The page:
The Camden County Pollution Control Financing Authority is set to pay off a $25.2 million incinerator debt to bondholders on Wednesday.

David Luthman, deputy executive director of the PCFA, said officials worked through the holiday weekend to obtain New Jersey agency approvals to use $18 million of restricted funds to make the $25.2 million payment. Those approvals included the blessing of the state’s Department of Environmental Protection.

“There were lot of people who spent a lot of time working through the Thanksgiving holiday and right through late [Monday] to make sure that everybody was on the same page to get the job done,” Luthman said.

The authority has about $5 million of unrestricted funds and will receive $2.1 million from the state to help make the Dec. 1 payment. PCFA officials will grab $18 million from several restricted funds and repay them over five years, according to Luthman.

The Dec. 1 payment is a final, balloon payment on the authority’s junk-rated Series 1991A bonds. The debt does not carry bond insurance and there is no government entity placing its guarantee behind the bonds. 

Once the authority makes the payment, it will have no outstanding long-term debt.

In the past, the state has helped the authority meet debt-service costs. It has allocated $150 million to the PCFA since 1999 for such expenses.

Earlier this year, the state Treasury Department announced it would give $2.1 million to the authority in fiscal 2011 — far short of the $25.2 million payment. The fiscal year began July 1.

State officials urged authorities with incinerator bonds to refinance the debt as New Jersey reduces its support for their debt-service payments. The fiscal 2011 state budget includes about $16 million for principal and interest payments on solid-waste debt held by local authorities.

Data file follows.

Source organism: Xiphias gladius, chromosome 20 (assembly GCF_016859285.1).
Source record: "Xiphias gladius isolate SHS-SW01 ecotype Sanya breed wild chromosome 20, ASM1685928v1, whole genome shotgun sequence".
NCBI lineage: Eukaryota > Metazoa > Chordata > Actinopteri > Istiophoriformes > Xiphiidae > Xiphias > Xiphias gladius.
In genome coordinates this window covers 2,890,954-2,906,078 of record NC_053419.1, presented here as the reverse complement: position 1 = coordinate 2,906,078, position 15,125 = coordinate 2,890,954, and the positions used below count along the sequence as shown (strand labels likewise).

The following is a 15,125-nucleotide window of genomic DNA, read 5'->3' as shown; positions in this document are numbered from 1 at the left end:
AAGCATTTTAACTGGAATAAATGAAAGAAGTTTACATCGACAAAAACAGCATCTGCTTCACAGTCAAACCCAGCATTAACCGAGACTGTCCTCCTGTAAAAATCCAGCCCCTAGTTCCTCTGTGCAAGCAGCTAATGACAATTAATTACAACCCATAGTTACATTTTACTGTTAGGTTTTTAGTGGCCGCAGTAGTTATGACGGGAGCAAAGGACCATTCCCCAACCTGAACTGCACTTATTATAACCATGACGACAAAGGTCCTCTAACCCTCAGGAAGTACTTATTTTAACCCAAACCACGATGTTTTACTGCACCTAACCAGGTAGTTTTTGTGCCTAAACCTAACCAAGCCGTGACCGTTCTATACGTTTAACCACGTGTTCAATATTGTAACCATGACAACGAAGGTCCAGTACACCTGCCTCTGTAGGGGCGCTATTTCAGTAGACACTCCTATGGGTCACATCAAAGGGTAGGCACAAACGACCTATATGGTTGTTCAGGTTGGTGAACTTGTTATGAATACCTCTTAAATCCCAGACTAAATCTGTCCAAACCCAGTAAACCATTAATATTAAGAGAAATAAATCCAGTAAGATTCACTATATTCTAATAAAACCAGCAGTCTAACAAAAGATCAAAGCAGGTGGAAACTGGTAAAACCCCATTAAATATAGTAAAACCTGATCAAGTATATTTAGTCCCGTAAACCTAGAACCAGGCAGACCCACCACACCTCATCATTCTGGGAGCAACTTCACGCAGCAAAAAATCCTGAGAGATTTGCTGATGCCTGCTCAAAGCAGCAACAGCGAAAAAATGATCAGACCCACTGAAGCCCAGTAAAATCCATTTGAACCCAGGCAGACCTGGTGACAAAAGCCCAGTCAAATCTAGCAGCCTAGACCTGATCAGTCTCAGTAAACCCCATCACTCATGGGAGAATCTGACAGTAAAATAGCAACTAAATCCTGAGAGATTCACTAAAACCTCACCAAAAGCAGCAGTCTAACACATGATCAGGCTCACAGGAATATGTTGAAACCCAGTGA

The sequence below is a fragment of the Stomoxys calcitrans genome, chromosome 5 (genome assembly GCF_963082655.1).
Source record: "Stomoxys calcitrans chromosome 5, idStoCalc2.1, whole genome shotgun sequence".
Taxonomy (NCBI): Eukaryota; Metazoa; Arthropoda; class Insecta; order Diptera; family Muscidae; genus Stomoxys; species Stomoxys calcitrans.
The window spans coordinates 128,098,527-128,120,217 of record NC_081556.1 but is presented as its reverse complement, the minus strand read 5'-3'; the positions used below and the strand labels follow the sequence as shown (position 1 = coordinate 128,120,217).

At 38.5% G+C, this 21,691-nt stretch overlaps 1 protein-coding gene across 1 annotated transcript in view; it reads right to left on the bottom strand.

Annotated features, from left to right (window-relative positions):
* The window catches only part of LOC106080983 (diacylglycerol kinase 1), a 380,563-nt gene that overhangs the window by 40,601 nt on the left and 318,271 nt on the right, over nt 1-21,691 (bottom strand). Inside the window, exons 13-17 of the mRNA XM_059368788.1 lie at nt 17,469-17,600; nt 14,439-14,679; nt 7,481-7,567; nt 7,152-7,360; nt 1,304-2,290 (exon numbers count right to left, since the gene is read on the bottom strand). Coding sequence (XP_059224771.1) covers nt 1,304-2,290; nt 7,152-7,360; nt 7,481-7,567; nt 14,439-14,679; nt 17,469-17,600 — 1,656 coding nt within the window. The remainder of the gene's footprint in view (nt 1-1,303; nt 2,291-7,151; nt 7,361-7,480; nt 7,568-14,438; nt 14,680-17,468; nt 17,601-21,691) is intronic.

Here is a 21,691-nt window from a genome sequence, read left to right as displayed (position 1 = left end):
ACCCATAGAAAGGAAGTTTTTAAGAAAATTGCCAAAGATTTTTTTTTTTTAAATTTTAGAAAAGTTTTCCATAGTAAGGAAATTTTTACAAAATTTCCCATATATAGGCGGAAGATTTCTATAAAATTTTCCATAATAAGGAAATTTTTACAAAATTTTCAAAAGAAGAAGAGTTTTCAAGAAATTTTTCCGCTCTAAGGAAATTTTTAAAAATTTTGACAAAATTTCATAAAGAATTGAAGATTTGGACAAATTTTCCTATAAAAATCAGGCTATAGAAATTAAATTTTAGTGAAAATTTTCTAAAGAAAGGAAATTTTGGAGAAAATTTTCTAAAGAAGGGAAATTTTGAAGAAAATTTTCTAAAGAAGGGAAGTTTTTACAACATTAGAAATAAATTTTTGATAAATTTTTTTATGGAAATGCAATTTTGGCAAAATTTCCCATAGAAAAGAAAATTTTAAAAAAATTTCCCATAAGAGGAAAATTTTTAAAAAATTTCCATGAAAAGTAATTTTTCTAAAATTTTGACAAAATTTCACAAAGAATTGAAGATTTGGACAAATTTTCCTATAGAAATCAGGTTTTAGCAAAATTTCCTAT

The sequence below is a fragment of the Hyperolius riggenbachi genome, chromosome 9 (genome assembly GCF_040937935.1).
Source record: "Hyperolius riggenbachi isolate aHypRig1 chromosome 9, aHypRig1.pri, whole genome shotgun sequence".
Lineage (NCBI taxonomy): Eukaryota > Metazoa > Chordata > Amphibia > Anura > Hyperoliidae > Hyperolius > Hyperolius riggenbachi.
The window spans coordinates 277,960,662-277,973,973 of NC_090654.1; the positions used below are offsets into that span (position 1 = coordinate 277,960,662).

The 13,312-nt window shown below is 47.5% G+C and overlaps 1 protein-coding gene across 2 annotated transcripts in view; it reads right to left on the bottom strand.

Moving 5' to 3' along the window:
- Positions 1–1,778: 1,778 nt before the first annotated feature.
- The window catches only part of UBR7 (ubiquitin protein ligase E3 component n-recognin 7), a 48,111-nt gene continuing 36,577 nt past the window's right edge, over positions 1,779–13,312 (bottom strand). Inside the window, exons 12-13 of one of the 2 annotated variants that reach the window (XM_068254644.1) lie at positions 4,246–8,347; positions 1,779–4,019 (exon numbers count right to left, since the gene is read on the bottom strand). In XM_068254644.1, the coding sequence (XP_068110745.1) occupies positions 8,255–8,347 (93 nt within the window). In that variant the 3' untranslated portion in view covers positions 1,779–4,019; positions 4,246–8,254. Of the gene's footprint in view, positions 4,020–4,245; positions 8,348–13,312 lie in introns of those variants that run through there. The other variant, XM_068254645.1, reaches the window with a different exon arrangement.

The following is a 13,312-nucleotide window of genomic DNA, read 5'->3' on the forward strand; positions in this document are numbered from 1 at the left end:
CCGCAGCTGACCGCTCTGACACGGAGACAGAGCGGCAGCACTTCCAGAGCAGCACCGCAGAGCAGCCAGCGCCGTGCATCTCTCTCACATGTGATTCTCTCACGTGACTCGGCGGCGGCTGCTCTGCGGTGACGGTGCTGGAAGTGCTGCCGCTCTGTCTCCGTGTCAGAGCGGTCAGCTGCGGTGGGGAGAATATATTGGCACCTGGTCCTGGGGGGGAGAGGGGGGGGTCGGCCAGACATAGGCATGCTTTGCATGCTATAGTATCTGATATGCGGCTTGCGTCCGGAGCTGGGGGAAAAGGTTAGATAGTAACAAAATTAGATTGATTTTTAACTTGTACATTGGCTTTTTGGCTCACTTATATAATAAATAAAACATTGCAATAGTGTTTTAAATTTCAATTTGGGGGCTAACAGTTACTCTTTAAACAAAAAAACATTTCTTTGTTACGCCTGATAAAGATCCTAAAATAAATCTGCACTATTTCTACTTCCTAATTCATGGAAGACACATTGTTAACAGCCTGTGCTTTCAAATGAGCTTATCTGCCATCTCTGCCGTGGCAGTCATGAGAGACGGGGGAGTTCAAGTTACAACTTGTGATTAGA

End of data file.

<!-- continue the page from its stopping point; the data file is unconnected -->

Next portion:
The internal borrowing between PCFA funds will not require Camden County residents to repay the incinerator debt.

“The PCFA has reached an agreement with the state that will result in no cost to the Camden County taxpayers, no liability on the part of Camden County to replenish the escrow funds, and no refinancing costs to the PCFA ratepayers that concludes the state’s failed solid-waste financing policies,” William Tambussi, a partner at Brown and Connery LLP and the authority’s solicitor, said in a statement.

“The PCFA will now work towards a fiscally sound solid-waste policy for Camden County unencumbered by the state mandated debt,” he said.

Fitch Ratings rates the Series 1991A bonds C. Moody’s Investors Service assigns a Caa1 with a developing outlook.

Standard & Poor’s dropped the incinerator bonds to CC from CCC on Nov. 12 and placed the troubled debt on credit watch with negative implications.

The Camden incinerator began ­operating in 1991, when the state mandated that solid waste must be disposed of within the same area that generated it.

A U.S. Supreme Court decision in 1994 and subsequent rulings prohibited that policy, which was known as flow control, thereby allowing cities and towns to take their garbage ­elsewhere.

The PCFA lowered its tipping fees — the charge for unloading or dumping waste — to compete with other incinerators outside of the county.

While that move retained Camden customers, it forced the agency to rely on the state to help meet debt-service costs.

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